Bernie Ecclestone has attracted significant attention today following an interview with Campaign Asia-Pacific.
In a rare in-depth conversation, Ecclestone spoke on a number of F1 topics - as well as his issues with ballet.
Asked if social media could help F1, Ecclestone was unmoved.
"I'm not interested in tweeting, Facebook and whatever this nonsense is," he replied.
"I tried to find out but in any case I'm too old-fashioned. I couldn't see any value in it. And, I don't know what the so-called 'young generation' of today really wants. What is it?
He added: “How are you going to get all the fans to meet these drivers, who don't even want to meet their girlfriends?”
Ecclestone was also unimpressed by the idea of attracting young fans as they do not have the disposable income required to buy the products advertised in the sport.
"Young kids will see the Rolex brand, but are they going to go and buy one? They can't afford it. Or our other sponsor, UBS — these kids don't care about banking. They haven't got enough money to put in the bloody banks anyway.
"That's what I think. I don't know why people want to get to the so-called 'young generation'. Why do they want to do that? Is it to sell them something? Most of these kids haven't got any money.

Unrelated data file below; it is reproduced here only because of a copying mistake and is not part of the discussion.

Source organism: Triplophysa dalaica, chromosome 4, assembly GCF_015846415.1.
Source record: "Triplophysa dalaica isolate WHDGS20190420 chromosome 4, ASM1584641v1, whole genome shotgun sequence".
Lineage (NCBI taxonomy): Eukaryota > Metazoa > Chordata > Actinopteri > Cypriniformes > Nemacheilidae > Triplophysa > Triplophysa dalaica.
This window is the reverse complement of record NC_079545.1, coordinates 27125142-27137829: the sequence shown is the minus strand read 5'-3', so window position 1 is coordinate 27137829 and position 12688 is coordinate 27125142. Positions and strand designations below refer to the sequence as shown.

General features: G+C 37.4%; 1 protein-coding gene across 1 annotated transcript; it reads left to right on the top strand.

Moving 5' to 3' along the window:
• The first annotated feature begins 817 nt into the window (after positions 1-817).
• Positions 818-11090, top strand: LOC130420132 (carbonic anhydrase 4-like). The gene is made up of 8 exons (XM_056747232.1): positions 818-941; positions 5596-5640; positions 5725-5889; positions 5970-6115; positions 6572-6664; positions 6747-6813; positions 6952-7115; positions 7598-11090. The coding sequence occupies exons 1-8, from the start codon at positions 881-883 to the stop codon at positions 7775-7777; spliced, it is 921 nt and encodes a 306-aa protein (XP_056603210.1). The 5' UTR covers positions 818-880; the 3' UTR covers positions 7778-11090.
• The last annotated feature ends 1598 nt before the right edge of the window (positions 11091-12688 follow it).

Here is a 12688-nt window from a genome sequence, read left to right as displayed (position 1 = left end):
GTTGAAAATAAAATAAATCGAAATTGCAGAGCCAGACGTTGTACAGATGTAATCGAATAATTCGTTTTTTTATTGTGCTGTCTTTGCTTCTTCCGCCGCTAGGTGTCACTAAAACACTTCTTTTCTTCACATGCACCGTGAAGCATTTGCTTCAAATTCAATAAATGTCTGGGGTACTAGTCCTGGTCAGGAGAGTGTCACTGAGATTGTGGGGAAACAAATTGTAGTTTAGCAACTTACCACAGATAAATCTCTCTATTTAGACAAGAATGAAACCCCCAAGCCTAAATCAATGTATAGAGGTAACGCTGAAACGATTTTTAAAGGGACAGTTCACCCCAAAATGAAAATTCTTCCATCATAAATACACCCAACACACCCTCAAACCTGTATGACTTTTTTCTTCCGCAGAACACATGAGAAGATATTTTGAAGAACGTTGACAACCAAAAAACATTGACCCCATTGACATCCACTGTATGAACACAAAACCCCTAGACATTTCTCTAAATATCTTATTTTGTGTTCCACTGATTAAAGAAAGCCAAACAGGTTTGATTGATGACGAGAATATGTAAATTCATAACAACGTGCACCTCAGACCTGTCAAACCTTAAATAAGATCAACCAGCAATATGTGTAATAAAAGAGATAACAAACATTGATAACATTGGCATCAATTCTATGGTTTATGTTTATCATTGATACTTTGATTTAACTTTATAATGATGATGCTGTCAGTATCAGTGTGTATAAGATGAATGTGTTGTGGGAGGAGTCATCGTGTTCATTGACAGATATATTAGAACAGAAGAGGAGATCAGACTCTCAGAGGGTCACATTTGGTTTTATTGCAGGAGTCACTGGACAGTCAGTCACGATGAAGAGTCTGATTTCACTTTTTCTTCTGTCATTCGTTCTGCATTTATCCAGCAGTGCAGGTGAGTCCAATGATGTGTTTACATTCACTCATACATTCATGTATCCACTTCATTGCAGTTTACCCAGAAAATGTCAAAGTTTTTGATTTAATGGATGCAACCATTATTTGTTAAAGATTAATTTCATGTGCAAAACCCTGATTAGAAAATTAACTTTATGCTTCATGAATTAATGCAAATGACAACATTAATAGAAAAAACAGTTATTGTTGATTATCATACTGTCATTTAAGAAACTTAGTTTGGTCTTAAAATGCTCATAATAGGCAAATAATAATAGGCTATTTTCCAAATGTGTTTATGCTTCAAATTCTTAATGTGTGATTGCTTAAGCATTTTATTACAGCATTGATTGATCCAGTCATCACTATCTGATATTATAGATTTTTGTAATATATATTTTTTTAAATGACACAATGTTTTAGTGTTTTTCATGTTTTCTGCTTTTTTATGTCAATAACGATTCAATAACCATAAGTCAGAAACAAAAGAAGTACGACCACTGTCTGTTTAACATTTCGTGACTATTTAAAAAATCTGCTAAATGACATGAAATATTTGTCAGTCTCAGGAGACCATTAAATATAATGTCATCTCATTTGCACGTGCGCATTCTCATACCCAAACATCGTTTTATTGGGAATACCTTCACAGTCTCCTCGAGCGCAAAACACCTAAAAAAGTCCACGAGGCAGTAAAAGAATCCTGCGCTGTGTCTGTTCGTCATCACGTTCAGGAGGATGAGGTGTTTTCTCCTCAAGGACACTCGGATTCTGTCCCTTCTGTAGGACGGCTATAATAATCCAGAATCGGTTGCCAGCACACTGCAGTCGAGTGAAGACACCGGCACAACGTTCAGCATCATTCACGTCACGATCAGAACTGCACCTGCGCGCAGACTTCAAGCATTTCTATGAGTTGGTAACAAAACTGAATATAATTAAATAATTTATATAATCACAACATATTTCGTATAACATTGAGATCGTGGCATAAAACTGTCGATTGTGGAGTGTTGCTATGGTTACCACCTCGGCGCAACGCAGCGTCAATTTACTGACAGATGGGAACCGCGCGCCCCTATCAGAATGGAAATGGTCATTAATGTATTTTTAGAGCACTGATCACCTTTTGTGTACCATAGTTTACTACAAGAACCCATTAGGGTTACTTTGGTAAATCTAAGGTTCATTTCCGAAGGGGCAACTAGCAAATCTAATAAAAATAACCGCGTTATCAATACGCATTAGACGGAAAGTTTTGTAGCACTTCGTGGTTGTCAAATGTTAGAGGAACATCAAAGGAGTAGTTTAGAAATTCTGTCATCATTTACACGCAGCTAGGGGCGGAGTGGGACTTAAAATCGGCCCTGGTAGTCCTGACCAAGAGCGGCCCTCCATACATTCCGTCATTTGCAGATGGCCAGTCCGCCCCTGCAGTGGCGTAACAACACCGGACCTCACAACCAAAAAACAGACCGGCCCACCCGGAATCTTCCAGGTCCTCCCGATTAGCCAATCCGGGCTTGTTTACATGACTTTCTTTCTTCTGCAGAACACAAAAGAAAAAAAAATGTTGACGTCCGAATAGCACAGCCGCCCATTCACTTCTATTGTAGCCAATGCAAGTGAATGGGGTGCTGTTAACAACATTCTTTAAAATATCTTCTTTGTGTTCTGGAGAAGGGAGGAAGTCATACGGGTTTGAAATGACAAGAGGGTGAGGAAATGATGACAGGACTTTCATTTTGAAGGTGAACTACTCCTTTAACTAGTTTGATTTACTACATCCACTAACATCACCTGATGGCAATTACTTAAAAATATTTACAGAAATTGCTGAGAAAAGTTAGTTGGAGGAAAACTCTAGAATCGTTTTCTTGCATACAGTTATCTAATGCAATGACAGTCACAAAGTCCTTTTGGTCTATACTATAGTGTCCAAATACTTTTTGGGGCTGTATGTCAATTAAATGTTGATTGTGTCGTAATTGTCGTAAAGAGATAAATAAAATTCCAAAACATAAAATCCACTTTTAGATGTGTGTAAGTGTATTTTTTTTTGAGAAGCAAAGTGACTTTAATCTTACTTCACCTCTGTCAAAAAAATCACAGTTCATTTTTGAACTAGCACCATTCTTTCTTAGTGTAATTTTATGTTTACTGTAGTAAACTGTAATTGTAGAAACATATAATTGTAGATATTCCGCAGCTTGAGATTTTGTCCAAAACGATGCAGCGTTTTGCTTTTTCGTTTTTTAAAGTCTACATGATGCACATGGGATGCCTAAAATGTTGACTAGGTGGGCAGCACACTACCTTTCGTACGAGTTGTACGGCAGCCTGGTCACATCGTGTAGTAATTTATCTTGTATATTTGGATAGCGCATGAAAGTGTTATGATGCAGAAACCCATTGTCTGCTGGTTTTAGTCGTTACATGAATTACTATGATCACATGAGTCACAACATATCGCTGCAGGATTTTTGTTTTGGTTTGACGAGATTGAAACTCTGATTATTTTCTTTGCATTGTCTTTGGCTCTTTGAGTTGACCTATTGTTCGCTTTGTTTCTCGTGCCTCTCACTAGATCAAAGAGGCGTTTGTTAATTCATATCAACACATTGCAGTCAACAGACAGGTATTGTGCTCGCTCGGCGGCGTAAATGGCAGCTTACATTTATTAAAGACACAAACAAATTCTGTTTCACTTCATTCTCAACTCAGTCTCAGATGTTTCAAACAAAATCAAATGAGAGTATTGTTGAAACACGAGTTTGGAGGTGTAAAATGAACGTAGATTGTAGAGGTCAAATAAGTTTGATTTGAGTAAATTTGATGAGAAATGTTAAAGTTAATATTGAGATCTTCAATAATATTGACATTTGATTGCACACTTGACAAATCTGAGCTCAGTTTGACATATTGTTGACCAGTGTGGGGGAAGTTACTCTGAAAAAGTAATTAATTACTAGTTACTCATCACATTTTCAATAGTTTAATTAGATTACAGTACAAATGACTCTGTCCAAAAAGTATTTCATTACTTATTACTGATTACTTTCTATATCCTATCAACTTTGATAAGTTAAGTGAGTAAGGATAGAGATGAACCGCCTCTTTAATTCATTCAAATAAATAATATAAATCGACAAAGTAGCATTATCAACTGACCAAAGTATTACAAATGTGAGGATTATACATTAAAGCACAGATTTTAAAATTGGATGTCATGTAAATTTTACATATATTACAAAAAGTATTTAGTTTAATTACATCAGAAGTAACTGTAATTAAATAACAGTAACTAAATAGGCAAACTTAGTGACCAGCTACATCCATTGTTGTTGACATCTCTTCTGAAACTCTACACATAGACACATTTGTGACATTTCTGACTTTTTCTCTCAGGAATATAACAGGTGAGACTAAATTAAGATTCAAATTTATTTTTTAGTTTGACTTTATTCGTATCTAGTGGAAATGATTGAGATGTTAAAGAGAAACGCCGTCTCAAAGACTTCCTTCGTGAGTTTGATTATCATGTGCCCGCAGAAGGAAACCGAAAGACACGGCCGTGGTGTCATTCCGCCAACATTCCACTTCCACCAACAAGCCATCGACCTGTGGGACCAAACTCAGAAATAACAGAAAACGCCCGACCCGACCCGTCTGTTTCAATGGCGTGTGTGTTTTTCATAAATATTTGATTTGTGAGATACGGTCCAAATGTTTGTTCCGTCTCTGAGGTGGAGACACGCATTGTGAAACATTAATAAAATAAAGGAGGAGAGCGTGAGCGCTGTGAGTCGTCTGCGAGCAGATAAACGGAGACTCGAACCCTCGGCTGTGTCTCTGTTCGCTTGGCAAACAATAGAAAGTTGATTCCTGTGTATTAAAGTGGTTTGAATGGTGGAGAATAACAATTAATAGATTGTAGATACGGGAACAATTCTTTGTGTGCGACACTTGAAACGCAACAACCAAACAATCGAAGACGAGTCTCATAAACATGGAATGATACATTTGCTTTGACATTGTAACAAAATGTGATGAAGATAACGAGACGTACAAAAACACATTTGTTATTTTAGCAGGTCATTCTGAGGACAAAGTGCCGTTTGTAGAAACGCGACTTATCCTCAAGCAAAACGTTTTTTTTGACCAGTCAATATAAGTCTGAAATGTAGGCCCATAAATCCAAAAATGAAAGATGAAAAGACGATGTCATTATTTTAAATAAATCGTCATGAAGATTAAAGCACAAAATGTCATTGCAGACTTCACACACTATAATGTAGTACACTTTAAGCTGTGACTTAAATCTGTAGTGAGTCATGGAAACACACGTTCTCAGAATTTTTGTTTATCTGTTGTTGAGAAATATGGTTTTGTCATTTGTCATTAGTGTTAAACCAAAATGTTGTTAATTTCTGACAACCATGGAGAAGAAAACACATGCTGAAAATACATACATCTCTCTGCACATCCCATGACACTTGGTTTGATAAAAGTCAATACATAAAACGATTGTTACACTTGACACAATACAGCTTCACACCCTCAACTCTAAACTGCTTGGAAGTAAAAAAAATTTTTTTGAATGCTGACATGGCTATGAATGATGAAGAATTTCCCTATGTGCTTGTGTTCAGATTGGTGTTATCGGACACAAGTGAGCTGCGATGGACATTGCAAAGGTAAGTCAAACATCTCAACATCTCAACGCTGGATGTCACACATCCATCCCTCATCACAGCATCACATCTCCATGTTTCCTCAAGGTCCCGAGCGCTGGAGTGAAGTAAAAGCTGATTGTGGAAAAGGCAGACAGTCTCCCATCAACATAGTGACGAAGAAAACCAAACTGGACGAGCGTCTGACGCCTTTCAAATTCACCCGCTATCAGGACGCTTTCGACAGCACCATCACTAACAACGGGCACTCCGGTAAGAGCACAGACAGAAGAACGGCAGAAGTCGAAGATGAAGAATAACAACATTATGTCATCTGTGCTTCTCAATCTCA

"I'd rather get to the 70-year-old guy who's got plenty of cash. So, there's no point trying to reach these kids because they won't buy any of the products here and if marketers are aiming at this audience, then maybe they should advertise with Disney."
Ecclestone subsequently equated the plight of recently sidelined F1 teams Caterham and Marussia with the Oscar Pistorius trial.
"Nobody will miss the two teams because they're not front-running teams; they've only got a name that people would know because of the problem they're in," said the former Brabham boss.
"If you want to get recognised you've got to do something. This poor guy in South Africa [Oscar Pistorius], for instance, has got more interest because of what happened with him than when he was winning gold medals. He won medals and afterwards nobody thought about him."
Ecclestone also drifted from the topic of entertainment in F1 to ballet, in particular the fact that the dancers are too small.
"If I asked people who like ballet if they wanted to go to a Formula One race, they wouldn't particularly want to go. We don't know what people like and don't like. Maybe if I tried it, I'd love ballet. I just can't understand the reason why they have these girls dancing on their toes. Why don't they get taller girls. It'd be so much easier."
And when asked what makes F1 special, Ecclestone came to a surprising conclusion. Initially answering that “People like winners and losers,” he then moved on to a recent criticism of the sport: the new cars’ lack of noise.
"What's popular one year, isn't the next. Now, there's not much noise from these cars as there used to be, so people are complaining. The good old days were actually the best. But that's how people are.
"Women in particular like to criticise," he concluded.
The full interview can be read here.